PHOENIX — Phoenix Police Chief Jeri Williams has been suspended for one day and others in her executive staff have been demoted after outside investigations into bogus gang charges for protesters, and a department "challenge coin."
The decision to falsely charge a group of protesters as a criminal street gang was approved and known at the highest levels of the Phoenix Police Department, according to the investigation conducted by an outside law firm.
The probe found that protest response officers built the case on dubious and non-existent evidence and intentionally tried to “keep things quiet” to circumvent the normal process of classifying a brand new street gang.
The investigation was completed by Ballard Spahr, a law firm hired after ABC15 exposed the gang charges and a controversial challenge coin shared by the city’s protest response officers to celebrate injuring a protester.
WHAT THE INVESTIGATIONS UNCOVERED
On Thursday, city officials released the firm’s 50-page investigation into the gang charges and ABC15 has spoken to multiple others who have seen or reviewed the findings.
The firm’s investigators also criticize the city for a lack of cooperation.
“It bears noting, however, that we reach these findings without the benefit of all possible information,” the firm wrote. “PPD did not provide certain information we requested and, on multiple occasions, certain relevant information was provided to the Investigation Team several weeks after information was known to PPD.”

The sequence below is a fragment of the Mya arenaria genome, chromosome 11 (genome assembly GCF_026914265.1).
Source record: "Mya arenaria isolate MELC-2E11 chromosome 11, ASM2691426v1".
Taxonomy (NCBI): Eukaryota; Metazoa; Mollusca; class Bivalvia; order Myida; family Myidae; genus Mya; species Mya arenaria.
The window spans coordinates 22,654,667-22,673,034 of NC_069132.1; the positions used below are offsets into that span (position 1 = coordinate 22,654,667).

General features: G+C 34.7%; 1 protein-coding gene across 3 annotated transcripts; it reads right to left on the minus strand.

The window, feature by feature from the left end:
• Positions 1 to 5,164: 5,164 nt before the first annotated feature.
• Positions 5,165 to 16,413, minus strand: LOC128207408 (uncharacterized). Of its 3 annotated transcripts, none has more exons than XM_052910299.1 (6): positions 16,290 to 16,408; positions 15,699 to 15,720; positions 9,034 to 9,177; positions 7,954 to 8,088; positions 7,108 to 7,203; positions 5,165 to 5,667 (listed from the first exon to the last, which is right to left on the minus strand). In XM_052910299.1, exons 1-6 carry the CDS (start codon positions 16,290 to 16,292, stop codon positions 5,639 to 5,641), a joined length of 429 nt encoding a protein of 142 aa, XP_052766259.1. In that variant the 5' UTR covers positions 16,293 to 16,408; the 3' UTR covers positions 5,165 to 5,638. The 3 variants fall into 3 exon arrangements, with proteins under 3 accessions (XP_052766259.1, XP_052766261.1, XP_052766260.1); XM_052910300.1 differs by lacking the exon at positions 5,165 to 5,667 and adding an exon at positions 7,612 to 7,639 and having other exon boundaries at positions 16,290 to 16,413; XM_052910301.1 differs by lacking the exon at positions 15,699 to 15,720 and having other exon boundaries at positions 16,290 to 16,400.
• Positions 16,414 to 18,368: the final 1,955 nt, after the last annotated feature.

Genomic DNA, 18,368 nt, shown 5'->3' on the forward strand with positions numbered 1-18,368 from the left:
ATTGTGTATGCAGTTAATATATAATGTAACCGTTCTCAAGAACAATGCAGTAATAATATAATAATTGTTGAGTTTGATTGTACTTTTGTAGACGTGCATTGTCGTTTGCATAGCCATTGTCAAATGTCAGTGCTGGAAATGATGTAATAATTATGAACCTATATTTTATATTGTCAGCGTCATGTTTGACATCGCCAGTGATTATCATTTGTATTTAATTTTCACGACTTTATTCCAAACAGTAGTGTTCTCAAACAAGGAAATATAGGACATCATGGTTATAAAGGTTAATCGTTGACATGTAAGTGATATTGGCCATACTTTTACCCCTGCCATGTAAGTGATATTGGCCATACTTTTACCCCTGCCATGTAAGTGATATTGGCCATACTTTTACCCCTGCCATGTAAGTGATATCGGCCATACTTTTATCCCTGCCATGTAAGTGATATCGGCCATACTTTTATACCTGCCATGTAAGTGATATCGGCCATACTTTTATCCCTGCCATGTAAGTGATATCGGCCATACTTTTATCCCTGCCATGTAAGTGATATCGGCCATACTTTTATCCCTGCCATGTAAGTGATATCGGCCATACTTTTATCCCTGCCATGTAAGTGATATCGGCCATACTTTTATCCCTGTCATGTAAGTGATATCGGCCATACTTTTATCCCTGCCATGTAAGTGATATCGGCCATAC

The firm said PPD did not provide certain information in a timely manner allowing certain emails and other documents to be purged due to retention schedules.
The firm also said that the Maricopa County Attorney’s Office declined several requests for information and interviews.
There is a separate report on the challenge coin in which, despite specific and clear knowledge, Chief Williams and other top department leaders failed for years to investigate a controversial challenge coin circulating among the ranks, according to an outside investigation obtained by ABC15.
On Oct.17, 2020, a group of protesters was arrested in downtown Phoenix. Ten days later they were indicted by a grand jury on multiple counts, including the street gang charges.
Police and prosecutors testified the group was a gang called “ACAB,” which is short of the phrase “All Cops are Bastards.”